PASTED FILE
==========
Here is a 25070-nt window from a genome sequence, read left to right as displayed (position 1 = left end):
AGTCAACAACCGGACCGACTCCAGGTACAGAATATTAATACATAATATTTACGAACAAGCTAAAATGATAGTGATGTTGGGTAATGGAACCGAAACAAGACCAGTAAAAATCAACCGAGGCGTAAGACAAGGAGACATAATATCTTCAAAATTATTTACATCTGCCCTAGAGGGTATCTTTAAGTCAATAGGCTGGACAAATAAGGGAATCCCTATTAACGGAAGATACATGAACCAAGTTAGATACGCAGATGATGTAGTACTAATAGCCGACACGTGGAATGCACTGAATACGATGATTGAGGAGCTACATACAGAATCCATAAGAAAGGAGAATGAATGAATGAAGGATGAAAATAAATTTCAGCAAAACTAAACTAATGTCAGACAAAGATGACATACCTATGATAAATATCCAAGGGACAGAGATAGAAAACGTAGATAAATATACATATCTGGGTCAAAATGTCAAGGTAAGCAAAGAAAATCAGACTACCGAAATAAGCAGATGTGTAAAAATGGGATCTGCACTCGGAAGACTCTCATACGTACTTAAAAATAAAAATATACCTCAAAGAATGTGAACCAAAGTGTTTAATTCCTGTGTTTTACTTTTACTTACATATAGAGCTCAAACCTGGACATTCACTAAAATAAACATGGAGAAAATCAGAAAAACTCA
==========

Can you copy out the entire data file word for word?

Here is a 25070-nt window from a genome sequence, read left to right as displayed (position 1 = left end):
AGTCAACAACCGGACCGACTCCAGGTACAGAATATTAATACATAATATTTACGAACAAGCTAAAATGATAGTGATGTTGGGTAATGGAACCGAAACAAGACCAGTAAAAATCAACCGAGGCGTAAGACAAGGAGACATAATATCTTCAAAATTATTTACATCTGCCCTAGAGGGTATCTTTAAGTCAATAGGCTGGACAAATAAGGGAATCCCTATTAACGGAAGATACATGAACCAAGTTAGATACGCAGATGATGTAGTACTAATAGCCGACACGTGGAATGCACTGAATACGATGATTGAGGAGCTACATACAGAATCCATAAGAAAGGAGAATGAATGAATGAAGGATGAAAATAAATTTCAGCAAAACTAAACTAATGTCAGACAAAGATGACATACCTATGATAAATATCCAAGGGACAGAGATAGAAAACGTAGATAAATATACATATCTGGGTCAAAATGTCAAGGTAAGCAAAGAAAATCAGACTACCGAAATAAGCAGATGTGTAAAAATGGGATCTGCACTCGGAAGACTCTCATACGTACTTAAAAATAAAAATATACCTCAAAGAATGTGAACCAAAGTGTTTAATTCCTGTGTTTTACTTTTACTTACATATAGAGCTCAAACCTGGACATTCACTAAAATAAACATGGAGAAAATCAGAAAAACTCA